Marijuana Laws Are Constantly Changing – Here’s How to Stay In Compliance

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Marijuana Laws Are Constantly Changing – Here’s How to Stay In Compliance

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Over the last decade, the laws surrounding the cultivation, sale, and consumption of cannabis have changed dramatically. With a handful of states legalizing it, and many more on their way, there’s never been a better time to get into the cannabis business. However, once you have an established company, you still have to stay ahead of the laws, even those in surrounding states, and this can be a lot of extra work on your plate.

Making sure you’re always in compliance with local, state, and federal laws is the key to surviving in this industry, so here are a few tips to make sure your business is always operating in the clear.

  1. Hire a good attorney

You don’t have to pore over detailed law books with confusing jargon, when you have an experienced cannabis attorney on your team. Your lawyer can keep you informed of changing laws and regulatory guidelines, as well as represent you when you need legal help. From strong business formation to licensing and permits, your attorney should work hard to keep you afloat.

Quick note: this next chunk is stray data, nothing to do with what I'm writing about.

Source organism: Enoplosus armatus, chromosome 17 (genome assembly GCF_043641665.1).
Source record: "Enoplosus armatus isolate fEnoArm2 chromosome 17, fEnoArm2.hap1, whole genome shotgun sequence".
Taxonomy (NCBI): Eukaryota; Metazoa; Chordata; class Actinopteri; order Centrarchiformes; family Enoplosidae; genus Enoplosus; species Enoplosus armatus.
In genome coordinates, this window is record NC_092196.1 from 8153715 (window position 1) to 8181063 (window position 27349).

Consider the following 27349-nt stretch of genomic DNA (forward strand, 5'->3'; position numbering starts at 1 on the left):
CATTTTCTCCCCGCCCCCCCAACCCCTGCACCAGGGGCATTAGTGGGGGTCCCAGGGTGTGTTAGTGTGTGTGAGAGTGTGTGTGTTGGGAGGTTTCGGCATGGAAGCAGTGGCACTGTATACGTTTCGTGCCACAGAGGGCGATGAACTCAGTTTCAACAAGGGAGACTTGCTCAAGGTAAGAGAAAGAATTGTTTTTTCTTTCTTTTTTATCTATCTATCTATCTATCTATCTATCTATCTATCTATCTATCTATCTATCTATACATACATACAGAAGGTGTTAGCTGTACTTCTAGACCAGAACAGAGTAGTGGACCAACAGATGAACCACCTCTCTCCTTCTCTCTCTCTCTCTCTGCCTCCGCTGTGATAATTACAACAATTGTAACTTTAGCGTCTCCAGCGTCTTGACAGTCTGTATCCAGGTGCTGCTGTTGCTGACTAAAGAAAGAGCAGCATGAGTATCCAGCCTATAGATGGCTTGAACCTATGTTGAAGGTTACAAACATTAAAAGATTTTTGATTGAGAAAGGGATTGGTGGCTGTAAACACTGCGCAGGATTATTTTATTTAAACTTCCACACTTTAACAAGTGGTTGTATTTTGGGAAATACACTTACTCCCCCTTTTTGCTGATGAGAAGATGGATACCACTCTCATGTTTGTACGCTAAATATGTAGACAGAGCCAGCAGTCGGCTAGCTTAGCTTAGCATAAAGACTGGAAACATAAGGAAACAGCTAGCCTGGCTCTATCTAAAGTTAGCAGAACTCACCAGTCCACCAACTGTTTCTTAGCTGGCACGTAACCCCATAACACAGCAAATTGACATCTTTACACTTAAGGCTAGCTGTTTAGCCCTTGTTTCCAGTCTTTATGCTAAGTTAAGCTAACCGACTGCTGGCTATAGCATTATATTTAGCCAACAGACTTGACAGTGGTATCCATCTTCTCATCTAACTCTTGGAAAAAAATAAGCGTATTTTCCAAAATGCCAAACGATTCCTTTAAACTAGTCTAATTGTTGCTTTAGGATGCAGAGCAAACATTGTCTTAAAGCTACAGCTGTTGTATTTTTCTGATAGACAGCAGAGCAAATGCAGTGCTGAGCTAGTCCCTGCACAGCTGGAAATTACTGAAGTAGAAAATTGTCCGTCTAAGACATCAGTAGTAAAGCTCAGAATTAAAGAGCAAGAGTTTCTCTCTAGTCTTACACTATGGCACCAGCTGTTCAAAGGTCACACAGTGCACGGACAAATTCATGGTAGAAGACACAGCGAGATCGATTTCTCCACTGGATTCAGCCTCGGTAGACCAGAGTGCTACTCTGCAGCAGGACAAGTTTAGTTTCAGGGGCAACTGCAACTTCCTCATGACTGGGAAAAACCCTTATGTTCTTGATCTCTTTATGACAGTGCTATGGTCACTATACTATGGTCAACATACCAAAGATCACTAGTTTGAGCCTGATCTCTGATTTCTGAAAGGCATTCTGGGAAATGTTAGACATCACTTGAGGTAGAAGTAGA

1. Don’t hide from the authorities

Too often, cannabis businesses try to stay out of the spotlight, and this can end up looking suspicious to regulatory agencies and local government. It’s critical that you keep all of your operations above board, comply with all requested inspections, and remain transparent with your finances.

  1. Stay clean and organized

Avoid having your retail store or grow house look like a stereotypical “drug operation” at all costs. To succeed in the marijuana industry, you should be diligent about your cleanliness and organization. Keep your storefront bright and tidy, backup your computer files, and make sure registers and other front-end areas are appealing, uncluttered, and efficient.

  1. Don’t wait until the last minute

When it comes to applying for licensing, permitting, and insurance, don’t put it off until right before the deadline. As more and more cannabis companies are popping up, the wait times for these kinds of filings are lengthening, and you don’t want to have to shut down your operation while you wait for the proper paperwork. Stay on top of it and file for licenses and permits ahead of schedule.

  1. Delegate important tasks

For any small business owner, putting together a team that you trust is crucial to your long-term viability. Delegate tasks to co-owners, managers, and other staff members, so you don’t become overwhelmed and end up forgetting something important.

If you need help establishing or maintaining your cannabis business, reach out to our firm today for your initial consultation!

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